A few days ago, the WSJ (anyone notice a trend here?) violated an embargo to release a negative review of a new iPhone-like product using Windows Mobile from HTC. This review likely set the tone for others. The Journal traditionally is one of three publications that Apple trusts to honor its nondisclosure agreements, and this incident showcases that it does honor them if they are from Apple, but apparently not -- at least, in this case -- if they are from their competition. Once again, the effort seemed to be to damage a competing product before people could form independent opinions. Forget the review, given their history with Apple and keeping embargoes -- why break this one?

This just goes to show that the practices that exist in politics are drifting more and more into technology. I've been looking at the NPD numbers, and Apple is now dominant or approaching dominance in a number of lucrative markets: high-end phones, MP3 players, and high-end (read high-margin) laptops. Is Apple getting there honestly, or by ensuring that competitors can't enter the market or compete? Apple does build very good products, typically, but given the number of class-action lawsuits suddenly naming Apple as the defendant, you do have to wonder.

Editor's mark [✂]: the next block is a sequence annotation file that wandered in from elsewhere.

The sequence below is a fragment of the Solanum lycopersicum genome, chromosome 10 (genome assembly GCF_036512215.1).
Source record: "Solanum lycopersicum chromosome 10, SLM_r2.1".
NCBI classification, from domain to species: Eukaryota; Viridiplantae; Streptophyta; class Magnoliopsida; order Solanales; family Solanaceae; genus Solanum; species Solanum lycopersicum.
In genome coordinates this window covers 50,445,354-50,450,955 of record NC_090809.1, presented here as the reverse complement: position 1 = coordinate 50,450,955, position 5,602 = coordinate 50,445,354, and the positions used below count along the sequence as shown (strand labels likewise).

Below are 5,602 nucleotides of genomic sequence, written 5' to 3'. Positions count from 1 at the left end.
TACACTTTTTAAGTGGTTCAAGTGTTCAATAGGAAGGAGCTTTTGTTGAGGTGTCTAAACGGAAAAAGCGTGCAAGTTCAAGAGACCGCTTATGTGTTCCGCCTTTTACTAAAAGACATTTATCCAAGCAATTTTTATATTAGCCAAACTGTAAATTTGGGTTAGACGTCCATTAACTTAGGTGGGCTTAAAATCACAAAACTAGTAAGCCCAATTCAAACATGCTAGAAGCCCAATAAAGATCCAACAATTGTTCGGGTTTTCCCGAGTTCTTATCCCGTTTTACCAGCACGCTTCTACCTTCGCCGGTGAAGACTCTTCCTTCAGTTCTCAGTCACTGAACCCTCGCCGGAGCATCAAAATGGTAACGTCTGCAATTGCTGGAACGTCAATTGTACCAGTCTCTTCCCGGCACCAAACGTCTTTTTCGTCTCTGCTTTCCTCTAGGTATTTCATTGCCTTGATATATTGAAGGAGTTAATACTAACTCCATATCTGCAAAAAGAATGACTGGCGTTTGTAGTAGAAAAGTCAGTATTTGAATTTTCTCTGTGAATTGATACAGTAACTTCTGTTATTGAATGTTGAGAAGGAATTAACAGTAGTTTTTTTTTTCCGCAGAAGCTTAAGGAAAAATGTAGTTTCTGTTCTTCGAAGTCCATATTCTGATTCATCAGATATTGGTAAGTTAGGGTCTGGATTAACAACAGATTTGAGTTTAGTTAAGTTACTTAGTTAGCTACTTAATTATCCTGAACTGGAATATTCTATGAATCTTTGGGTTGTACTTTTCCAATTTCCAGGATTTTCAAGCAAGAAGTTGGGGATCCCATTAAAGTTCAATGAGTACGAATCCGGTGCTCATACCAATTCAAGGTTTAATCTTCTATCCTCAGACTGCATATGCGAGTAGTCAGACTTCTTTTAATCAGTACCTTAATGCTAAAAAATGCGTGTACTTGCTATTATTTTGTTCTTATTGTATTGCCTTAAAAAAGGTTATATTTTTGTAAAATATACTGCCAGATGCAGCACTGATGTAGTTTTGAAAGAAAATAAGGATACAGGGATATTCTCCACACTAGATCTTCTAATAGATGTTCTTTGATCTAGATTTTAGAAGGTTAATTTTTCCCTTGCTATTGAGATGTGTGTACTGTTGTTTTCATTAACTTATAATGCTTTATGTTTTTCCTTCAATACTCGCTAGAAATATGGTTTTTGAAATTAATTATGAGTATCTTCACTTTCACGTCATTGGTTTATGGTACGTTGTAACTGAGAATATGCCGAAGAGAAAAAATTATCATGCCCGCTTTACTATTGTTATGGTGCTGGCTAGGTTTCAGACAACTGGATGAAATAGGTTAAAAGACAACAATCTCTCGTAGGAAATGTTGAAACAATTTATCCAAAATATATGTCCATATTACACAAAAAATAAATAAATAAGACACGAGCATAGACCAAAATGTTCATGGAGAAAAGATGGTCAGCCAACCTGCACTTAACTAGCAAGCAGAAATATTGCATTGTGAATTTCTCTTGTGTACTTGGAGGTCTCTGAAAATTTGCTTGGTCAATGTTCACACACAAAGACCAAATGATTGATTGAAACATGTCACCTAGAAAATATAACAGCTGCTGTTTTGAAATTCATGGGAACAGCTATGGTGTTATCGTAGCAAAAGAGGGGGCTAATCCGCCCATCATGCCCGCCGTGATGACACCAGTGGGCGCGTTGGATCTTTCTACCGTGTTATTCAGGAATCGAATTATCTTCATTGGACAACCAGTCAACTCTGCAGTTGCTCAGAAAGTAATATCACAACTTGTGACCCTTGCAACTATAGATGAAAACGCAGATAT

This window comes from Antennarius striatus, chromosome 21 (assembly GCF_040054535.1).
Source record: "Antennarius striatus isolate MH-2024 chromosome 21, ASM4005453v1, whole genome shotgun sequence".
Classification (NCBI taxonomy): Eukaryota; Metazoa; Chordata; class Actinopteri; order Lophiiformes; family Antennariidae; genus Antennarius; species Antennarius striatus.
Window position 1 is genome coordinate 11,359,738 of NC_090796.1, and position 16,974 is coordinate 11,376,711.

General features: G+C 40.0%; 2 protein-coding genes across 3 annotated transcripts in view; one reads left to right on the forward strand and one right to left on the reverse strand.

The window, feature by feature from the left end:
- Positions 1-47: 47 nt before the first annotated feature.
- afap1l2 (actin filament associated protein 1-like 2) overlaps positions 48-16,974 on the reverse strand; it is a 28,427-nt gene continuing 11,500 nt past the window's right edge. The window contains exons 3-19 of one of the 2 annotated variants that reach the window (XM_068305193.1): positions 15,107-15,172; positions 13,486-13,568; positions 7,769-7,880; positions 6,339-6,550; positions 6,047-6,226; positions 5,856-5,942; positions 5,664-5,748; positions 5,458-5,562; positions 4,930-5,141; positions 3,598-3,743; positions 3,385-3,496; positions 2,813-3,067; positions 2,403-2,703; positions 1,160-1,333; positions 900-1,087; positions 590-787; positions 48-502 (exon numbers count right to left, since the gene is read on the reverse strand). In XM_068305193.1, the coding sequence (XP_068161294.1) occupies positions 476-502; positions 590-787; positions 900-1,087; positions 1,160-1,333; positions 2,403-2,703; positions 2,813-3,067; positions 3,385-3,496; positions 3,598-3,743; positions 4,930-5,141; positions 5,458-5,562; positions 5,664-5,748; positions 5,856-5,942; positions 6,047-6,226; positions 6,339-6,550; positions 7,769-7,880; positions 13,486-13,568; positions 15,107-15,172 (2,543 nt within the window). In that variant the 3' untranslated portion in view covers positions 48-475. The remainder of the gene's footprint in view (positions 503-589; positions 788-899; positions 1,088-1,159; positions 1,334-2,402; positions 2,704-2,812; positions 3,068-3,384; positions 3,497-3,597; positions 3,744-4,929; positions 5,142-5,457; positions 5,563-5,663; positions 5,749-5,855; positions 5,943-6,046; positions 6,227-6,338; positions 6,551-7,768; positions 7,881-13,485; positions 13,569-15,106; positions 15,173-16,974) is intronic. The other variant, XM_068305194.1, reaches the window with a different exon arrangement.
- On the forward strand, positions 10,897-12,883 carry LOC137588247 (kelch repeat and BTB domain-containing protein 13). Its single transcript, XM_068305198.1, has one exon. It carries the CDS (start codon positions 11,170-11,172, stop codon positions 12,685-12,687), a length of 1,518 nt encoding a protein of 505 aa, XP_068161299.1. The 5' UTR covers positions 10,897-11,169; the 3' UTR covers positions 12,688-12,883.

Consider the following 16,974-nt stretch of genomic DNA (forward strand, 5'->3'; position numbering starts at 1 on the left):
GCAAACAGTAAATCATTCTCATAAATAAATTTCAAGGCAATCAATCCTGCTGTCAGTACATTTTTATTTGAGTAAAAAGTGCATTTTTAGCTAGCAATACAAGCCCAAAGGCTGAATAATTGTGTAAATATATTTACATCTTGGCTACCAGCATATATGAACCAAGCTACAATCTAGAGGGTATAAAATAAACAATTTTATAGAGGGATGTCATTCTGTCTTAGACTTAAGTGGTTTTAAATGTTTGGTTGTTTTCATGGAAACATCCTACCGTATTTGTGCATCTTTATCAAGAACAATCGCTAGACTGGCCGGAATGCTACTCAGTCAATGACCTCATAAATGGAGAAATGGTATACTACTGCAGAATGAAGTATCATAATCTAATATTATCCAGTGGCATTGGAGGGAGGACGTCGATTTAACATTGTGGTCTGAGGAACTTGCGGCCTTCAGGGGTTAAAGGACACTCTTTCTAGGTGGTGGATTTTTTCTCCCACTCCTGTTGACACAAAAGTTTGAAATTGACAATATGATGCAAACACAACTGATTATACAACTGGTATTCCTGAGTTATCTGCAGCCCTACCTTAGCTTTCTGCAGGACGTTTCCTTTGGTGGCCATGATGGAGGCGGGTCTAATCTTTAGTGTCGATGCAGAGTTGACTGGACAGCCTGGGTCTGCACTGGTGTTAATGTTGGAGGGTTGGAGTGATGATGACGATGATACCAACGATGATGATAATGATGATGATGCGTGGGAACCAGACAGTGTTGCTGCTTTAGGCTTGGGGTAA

Wrapping Up

In the end, shouldn't the voter or the consumer get the choice? Whether in a political race or in a competitive situation, if these kinds of things prevent voters from being able to vote for candidates they might prefer -- or from buying products they'd rather have -- aren't "we the people" hurt? Should someone else get to choose what we buy or whom we elect?